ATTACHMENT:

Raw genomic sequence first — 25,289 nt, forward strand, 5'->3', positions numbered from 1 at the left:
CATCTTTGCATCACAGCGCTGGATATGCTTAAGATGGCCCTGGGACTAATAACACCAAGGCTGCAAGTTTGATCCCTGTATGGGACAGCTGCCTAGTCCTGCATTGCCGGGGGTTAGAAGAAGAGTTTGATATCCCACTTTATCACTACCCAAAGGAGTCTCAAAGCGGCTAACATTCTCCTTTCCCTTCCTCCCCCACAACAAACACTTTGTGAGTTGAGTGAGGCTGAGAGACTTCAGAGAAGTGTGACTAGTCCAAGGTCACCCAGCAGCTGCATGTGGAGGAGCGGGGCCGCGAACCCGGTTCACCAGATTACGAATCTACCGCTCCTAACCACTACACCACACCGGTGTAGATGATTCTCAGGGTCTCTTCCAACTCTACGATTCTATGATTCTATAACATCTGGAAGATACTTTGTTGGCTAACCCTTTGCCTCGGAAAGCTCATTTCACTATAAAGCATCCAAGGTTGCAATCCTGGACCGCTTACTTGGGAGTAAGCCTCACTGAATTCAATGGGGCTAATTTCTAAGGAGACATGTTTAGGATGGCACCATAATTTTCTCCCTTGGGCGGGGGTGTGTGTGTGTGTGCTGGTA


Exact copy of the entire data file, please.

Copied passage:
Raw genomic sequence first — 25,289 nt, forward strand, 5'->3', positions numbered from 1 at the left:
CATCTTTGCATCACAGCGCTGGATATGCTTAAGATGGCCCTGGGACTAATAACACCAAGGCTGCAAGTTTGATCCCTGTATGGGACAGCTGCCTAGTCCTGCATTGCCGGGGGTTAGAAGAAGAGTTTGATATCCCACTTTATCACTACCCAAAGGAGTCTCAAAGCGGCTAACATTCTCCTTTCCCTTCCTCCCCCACAACAAACACTTTGTGAGTTGAGTGAGGCTGAGAGACTTCAGAGAAGTGTGACTAGTCCAAGGTCACCCAGCAGCTGCATGTGGAGGAGCGGGGCCGCGAACCCGGTTCACCAGATTACGAATCTACCGCTCCTAACCACTACACCACACCGGTGTAGATGATTCTCAGGGTCTCTTCCAACTCTACGATTCTATGATTCTATAACATCTGGAAGATACTTTGTTGGCTAACCCTTTGCCTCGGAAAGCTCATTTCACTATAAAGCATCCAAGGTTGCAATCCTGGACCGCTTACTTGGGAGTAAGCCTCACTGAATTCAATGGGGCTAATTTCTAAGGAGACATGTTTAGGATGGCACCATAATTTTCTCCCTTGGGCGGGGGTGTGTGTGTGTGTGCTGGTA